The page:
4) You have to START.
A run isn’t going to do itself – you have to get your butt out of the door and go. Same with business. “There’s no-one/nothing else”.… No one is going to do it for you, you need to start.
5) The right tools for the job are essential.
Running strictly doesn’t require anything but two legs and two feet – and based on the recent performance of many Paralympians, even this is up for debate – however it’s often more comfortable and more achievable with some tools, like comfy shoes, a hat, etc. Business is impossible without the tools that help you do what you do best. Ever try building a house without a hammer?
6) Take some friends along.
I run with music, and mostly with some of my favourite bands. (Recently it’s been a tossup between Foo Fighters / anything featuring Dave Grohl, and Kanye West.) Business mentors, colleagues, and like-minded people make the journey easier and give you a great sounding board when things get difficult.
7) Shoulders down, face and eyes soft. Relax.
It’s that simple. Relax. The Universe / God / <insert grand power of choice here> has you just where you need to be. Remember this always.
8) Give it time; Nothing happens overnight.
If you push too hard too soon you’ll either break down or burn out. Treat business like a marathon – runners take time to get miles up, and get faster gradually. No-one went from standing still to 42.2km in one go. (Except possibly the Greek guy.) Every “overnight success” in business has been at least 5-10 years in the making.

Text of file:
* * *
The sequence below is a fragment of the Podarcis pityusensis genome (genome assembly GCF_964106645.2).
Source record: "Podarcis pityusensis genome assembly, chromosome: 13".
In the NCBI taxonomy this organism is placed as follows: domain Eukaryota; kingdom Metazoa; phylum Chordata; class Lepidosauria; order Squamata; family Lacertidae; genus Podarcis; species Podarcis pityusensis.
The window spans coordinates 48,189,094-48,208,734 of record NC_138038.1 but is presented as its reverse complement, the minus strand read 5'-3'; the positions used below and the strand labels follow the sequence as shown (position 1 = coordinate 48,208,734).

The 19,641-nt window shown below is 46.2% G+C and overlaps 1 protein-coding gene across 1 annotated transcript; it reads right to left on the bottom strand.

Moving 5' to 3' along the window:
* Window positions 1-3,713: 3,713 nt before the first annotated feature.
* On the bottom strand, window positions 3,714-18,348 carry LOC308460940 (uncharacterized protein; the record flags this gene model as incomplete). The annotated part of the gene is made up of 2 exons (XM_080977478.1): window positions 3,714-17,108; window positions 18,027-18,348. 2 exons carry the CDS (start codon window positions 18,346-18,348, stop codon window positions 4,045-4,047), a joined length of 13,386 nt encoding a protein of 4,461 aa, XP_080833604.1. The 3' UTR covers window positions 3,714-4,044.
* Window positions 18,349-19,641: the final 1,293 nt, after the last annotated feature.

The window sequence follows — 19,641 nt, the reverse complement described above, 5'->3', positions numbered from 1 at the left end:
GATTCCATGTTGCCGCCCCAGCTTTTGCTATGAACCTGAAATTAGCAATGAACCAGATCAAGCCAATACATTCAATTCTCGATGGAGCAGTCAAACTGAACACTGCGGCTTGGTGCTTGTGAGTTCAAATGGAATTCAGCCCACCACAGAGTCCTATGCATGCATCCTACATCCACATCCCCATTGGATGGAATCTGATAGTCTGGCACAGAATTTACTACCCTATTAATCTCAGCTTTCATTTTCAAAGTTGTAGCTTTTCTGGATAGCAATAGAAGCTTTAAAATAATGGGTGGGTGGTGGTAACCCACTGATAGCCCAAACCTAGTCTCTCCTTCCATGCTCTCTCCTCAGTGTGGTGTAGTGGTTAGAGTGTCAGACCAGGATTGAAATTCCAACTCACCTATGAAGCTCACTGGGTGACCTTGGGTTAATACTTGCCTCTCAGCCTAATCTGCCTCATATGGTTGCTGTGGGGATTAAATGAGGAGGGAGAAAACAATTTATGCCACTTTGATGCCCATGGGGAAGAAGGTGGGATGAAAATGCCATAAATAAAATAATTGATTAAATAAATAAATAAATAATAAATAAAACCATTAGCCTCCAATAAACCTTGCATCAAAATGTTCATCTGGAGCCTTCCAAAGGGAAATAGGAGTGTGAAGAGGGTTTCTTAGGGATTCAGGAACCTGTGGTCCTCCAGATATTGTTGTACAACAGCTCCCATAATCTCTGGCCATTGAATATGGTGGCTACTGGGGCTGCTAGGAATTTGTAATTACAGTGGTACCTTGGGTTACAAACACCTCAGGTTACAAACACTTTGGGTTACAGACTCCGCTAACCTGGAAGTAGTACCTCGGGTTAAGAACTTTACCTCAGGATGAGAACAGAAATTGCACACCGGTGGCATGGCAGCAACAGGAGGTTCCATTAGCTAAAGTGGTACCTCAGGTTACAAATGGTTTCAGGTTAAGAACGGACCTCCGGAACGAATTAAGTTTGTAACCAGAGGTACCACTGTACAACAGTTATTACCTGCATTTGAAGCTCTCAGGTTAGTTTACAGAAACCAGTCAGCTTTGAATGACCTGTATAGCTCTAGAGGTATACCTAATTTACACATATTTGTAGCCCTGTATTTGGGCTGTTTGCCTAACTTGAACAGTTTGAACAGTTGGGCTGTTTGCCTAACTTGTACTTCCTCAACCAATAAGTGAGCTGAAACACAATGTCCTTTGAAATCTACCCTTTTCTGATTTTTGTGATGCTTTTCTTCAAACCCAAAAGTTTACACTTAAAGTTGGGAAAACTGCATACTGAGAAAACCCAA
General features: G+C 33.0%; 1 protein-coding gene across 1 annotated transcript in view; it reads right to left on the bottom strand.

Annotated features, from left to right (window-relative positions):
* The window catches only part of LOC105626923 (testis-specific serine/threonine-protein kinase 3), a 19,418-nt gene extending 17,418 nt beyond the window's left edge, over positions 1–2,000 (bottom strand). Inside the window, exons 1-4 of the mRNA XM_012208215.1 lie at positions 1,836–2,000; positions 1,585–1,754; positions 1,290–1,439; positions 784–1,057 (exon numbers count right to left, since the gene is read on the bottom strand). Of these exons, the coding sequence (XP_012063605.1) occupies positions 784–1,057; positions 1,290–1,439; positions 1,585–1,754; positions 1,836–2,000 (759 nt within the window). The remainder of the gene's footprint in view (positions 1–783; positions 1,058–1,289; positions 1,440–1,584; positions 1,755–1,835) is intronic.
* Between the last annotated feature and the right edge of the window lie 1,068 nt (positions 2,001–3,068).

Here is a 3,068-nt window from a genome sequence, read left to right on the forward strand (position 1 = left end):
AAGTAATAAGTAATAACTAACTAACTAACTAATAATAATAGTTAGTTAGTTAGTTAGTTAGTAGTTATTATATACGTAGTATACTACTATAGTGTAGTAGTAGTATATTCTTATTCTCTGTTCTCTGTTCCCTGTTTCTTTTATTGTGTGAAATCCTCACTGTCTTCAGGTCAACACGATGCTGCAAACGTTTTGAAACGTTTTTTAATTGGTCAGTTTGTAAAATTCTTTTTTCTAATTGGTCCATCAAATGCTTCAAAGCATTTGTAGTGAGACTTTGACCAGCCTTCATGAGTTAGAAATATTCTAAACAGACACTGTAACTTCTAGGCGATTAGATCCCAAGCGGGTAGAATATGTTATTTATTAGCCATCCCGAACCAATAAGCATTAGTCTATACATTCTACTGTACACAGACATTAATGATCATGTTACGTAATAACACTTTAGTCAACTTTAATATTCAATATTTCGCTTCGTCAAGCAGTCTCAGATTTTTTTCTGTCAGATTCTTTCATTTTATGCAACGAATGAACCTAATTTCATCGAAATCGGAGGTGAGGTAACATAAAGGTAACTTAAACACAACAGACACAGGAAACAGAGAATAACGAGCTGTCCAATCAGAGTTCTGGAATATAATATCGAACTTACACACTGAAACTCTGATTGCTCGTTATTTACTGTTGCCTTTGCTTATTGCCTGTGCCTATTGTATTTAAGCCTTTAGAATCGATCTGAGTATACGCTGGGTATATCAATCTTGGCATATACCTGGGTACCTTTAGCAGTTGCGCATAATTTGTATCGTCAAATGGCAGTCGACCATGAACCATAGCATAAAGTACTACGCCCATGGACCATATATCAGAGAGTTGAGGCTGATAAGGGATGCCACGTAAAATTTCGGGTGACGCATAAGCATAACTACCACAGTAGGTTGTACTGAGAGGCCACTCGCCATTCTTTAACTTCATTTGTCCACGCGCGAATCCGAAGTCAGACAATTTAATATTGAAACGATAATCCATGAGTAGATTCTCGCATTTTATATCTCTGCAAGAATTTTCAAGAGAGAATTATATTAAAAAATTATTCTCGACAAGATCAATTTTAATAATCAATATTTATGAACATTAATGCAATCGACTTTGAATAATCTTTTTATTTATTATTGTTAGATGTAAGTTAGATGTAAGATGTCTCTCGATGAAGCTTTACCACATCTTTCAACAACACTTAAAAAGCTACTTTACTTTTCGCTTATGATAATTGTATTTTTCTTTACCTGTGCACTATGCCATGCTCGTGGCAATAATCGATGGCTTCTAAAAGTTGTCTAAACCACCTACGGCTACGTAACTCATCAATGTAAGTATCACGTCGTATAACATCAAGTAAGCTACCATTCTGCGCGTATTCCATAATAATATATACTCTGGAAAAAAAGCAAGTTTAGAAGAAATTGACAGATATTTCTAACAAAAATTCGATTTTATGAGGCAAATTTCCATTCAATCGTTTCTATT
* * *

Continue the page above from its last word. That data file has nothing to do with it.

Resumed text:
9) Measure, but not too frequently.
I’ve recently started using Map My Run to track my run time and distance, instead of my fancy GPS watch. One of the main differences is I only get notified every MILE, not every kilometre. This means I run more freely and with less anxiousness about distance/time/etc… and helps me return to #3 (Stay in the moment.)
10) Stop and reflect on your achievements.
I’m a marathon finisher, and have completed a 42.2km running race. I have also been in business for myself for over 8 years. These achievements can never be taken away from me, no matter how many failures or disappointments I encounter. It’s always worth reflecting on your achievements when you feel down.
11) Great ideas happen along the journey, so get moving and keep your mind open.
This article came to me almost fully formed on one of my morning runs. Sitting at home all day stifles your imagination and creative brain…get out in the fresh air, see the world, MOVE your body and you’ll be amazed what comes to you. Same goes for business… don’t confine yourself to the same old routine all the time – stretch out, do something new, break habits, diversify…or even take a class in something COMPLETELY unrelated to your field.
12) Allow for recovery.
Every time I run I allow a little time to cool down afterwards, so my body recovers properly and I can keep running, injury free, for the long run. After each major milestone you reach in your business, allocate some recovery time. Your body, mind and sense of well-being will thank you for it. You’ll also find some fabulous new ideas come from the nothingness of recovery time.
Are you a runner? Are you better at some other sport? Please share your own insights in the comments below – I’d love to hear from you.
Until next time, keep running!